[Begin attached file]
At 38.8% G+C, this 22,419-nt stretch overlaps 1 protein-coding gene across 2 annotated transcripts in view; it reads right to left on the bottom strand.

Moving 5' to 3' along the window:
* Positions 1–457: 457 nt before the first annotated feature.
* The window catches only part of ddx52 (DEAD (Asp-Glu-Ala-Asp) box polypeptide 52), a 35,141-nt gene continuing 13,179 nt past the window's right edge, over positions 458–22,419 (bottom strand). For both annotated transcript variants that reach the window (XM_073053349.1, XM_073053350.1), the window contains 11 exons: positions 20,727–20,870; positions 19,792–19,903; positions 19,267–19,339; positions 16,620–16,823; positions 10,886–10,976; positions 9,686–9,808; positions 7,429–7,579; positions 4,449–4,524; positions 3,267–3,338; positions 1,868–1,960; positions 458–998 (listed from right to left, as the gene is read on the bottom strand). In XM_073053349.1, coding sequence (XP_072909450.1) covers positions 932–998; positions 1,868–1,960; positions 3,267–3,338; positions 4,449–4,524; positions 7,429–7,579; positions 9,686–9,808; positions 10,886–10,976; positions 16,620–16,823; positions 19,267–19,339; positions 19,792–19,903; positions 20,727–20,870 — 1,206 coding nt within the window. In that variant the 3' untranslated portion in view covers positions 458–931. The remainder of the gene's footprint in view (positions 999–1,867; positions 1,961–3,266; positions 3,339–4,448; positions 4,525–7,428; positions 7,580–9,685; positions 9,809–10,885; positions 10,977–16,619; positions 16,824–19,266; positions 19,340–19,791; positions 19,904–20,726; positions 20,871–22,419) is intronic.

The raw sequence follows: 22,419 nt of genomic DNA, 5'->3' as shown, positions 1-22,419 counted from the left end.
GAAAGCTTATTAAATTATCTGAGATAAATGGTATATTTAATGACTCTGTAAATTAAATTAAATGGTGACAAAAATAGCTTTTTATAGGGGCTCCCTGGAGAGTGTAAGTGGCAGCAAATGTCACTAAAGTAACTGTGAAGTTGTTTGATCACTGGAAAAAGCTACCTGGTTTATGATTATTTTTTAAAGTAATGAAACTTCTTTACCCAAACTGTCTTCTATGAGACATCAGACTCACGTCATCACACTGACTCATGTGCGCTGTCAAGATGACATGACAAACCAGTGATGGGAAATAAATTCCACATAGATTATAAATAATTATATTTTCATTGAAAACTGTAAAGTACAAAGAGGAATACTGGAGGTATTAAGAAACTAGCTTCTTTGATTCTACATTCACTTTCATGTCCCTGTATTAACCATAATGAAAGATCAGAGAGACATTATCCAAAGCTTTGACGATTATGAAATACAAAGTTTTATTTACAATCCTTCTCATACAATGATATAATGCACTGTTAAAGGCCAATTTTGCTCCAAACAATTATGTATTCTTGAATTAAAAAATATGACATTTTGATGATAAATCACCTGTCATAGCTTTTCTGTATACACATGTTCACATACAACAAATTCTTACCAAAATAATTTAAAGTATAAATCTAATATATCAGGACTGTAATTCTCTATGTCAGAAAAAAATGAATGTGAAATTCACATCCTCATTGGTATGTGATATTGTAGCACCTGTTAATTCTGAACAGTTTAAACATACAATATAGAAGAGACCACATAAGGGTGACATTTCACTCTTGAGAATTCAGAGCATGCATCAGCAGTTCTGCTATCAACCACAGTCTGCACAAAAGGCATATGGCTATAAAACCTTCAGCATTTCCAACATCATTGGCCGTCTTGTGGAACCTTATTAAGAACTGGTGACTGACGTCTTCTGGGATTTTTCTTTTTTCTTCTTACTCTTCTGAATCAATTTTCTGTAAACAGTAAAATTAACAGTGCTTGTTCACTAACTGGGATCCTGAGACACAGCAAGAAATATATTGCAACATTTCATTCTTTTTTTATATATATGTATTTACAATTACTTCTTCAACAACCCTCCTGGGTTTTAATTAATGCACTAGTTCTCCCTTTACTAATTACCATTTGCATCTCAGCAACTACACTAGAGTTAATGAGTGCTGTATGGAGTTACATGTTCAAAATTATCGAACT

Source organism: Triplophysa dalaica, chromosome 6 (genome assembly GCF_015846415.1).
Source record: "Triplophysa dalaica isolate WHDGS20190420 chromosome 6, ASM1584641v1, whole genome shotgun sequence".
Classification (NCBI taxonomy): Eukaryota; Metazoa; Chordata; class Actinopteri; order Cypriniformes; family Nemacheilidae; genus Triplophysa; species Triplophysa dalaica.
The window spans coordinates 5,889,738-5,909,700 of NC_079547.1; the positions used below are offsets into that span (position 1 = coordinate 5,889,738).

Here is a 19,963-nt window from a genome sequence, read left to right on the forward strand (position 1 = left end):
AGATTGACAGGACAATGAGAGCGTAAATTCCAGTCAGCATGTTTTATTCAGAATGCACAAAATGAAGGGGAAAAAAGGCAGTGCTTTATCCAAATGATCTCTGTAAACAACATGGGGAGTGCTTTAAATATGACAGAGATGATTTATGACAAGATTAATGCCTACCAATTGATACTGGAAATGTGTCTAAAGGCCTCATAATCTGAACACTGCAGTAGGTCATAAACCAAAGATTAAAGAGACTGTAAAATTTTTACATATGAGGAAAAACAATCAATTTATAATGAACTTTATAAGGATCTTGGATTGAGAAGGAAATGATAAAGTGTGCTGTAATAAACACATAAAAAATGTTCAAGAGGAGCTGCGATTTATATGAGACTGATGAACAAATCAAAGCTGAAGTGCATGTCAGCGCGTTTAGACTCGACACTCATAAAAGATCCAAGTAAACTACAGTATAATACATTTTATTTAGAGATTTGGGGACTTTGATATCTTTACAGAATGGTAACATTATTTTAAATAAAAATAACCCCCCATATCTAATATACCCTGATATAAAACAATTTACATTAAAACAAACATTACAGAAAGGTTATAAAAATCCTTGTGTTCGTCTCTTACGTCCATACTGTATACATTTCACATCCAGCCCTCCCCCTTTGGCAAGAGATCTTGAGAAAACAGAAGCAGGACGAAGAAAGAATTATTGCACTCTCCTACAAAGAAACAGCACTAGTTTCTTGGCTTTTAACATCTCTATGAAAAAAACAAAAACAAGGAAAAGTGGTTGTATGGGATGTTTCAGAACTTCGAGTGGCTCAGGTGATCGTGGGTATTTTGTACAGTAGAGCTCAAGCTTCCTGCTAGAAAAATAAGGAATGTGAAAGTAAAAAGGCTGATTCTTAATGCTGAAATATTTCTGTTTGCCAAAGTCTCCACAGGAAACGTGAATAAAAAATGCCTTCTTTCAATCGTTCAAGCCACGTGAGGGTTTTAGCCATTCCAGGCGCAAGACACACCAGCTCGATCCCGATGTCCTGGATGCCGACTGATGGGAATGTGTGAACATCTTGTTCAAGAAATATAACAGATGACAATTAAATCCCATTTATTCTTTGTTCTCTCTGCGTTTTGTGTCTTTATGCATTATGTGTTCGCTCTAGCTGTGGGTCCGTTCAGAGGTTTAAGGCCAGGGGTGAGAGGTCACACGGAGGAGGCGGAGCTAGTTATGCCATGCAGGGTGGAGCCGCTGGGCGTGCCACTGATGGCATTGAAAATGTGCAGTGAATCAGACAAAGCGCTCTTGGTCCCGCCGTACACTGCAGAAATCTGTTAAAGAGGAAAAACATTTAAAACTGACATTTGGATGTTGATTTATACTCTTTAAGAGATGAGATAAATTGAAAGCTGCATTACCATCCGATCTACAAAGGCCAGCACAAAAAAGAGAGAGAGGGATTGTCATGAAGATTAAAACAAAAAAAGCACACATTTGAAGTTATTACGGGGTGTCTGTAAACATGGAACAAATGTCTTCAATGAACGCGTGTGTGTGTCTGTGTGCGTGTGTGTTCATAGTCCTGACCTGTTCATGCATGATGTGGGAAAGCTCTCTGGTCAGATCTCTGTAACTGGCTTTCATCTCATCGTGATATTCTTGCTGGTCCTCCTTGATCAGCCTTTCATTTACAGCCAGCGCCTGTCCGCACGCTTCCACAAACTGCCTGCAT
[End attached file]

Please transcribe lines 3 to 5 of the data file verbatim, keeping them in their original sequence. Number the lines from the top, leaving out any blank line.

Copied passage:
* Positions 1–457: 457 nt before the first annotated feature.
* The window catches only part of ddx52 (DEAD (Asp-Glu-Ala-Asp) box polypeptide 52), a 35,141-nt gene continuing 13,179 nt past the window's right edge, over positions 458–22,419 (bottom strand). For both annotated transcript variants that reach the window (XM_073053349.1, XM_073053350.1), the window contains 11 exons: positions 20,727–20,870; positions 19,792–19,903; positions 19,267–19,339; positions 16,620–16,823; positions 10,886–10,976; positions 9,686–9,808; positions 7,429–7,579; positions 4,449–4,524; positions 3,267–3,338; positions 1,868–1,960; positions 458–998 (listed from right to left, as the gene is read on the bottom strand). In XM_073053349.1, coding sequence (XP_072909450.1) covers positions 932–998; positions 1,868–1,960; positions 3,267–3,338; positions 4,449–4,524; positions 7,429–7,579; positions 9,686–9,808; positions 10,886–10,976; positions 16,620–16,823; positions 19,267–19,339; positions 19,792–19,903; positions 20,727–20,870 — 1,206 coding nt within the window. In that variant the 3' untranslated portion in view covers positions 458–931. The remainder of the gene's footprint in view (positions 999–1,867; positions 1,961–3,266; positions 3,339–4,448; positions 4,525–7,428; positions 7,580–9,685; positions 9,809–10,885; positions 10,977–16,619; positions 16,824–19,266; positions 19,340–19,791; positions 19,904–20,726; positions 20,871–22,419) is intronic.

The raw sequence follows: 22,419 nt of genomic DNA, 5'->3' as shown, positions 1-22,419 counted from the left end.